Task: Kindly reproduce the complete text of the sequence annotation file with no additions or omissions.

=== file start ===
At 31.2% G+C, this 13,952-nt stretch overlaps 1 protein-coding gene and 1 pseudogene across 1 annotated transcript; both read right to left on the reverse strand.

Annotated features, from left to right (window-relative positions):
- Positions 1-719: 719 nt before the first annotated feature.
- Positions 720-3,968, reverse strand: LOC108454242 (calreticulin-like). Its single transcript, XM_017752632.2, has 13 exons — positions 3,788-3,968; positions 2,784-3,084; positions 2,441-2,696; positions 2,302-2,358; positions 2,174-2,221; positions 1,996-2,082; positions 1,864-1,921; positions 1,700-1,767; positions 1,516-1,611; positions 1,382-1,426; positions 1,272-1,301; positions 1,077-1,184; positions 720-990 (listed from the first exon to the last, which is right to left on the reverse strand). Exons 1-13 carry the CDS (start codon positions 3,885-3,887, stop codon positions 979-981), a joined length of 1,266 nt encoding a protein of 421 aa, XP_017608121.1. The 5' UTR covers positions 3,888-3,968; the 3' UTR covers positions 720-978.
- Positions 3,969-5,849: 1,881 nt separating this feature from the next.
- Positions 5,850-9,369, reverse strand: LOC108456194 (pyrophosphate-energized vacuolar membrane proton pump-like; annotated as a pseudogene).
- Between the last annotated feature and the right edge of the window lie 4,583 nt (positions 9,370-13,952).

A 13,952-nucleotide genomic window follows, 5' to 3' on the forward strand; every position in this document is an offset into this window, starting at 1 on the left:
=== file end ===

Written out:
At 31.2% G+C, this 13,952-nt stretch overlaps 1 protein-coding gene and 1 pseudogene across 1 annotated transcript; both read right to left on the reverse strand.

Annotated features, from left to right (window-relative positions):
- Positions 1-719: 719 nt before the first annotated feature.
- Positions 720-3,968, reverse strand: LOC108454242 (calreticulin-like). Its single transcript, XM_017752632.2, has 13 exons — positions 3,788-3,968; positions 2,784-3,084; positions 2,441-2,696; positions 2,302-2,358; positions 2,174-2,221; positions 1,996-2,082; positions 1,864-1,921; positions 1,700-1,767; positions 1,516-1,611; positions 1,382-1,426; positions 1,272-1,301; positions 1,077-1,184; positions 720-990 (listed from the first exon to the last, which is right to left on the reverse strand). Exons 1-13 carry the CDS (start codon positions 3,885-3,887, stop codon positions 979-981), a joined length of 1,266 nt encoding a protein of 421 aa, XP_017608121.1. The 5' UTR covers positions 3,888-3,968; the 3' UTR covers positions 720-978.
- Positions 3,969-5,849: 1,881 nt separating this feature from the next.
- Positions 5,850-9,369, reverse strand: LOC108456194 (pyrophosphate-energized vacuolar membrane proton pump-like; annotated as a pseudogene).
- Between the last annotated feature and the right edge of the window lie 4,583 nt (positions 9,370-13,952).

A 13,952-nucleotide genomic window follows, 5' to 3' on the forward strand; every position in this document is an offset into this window, starting at 1 on the left: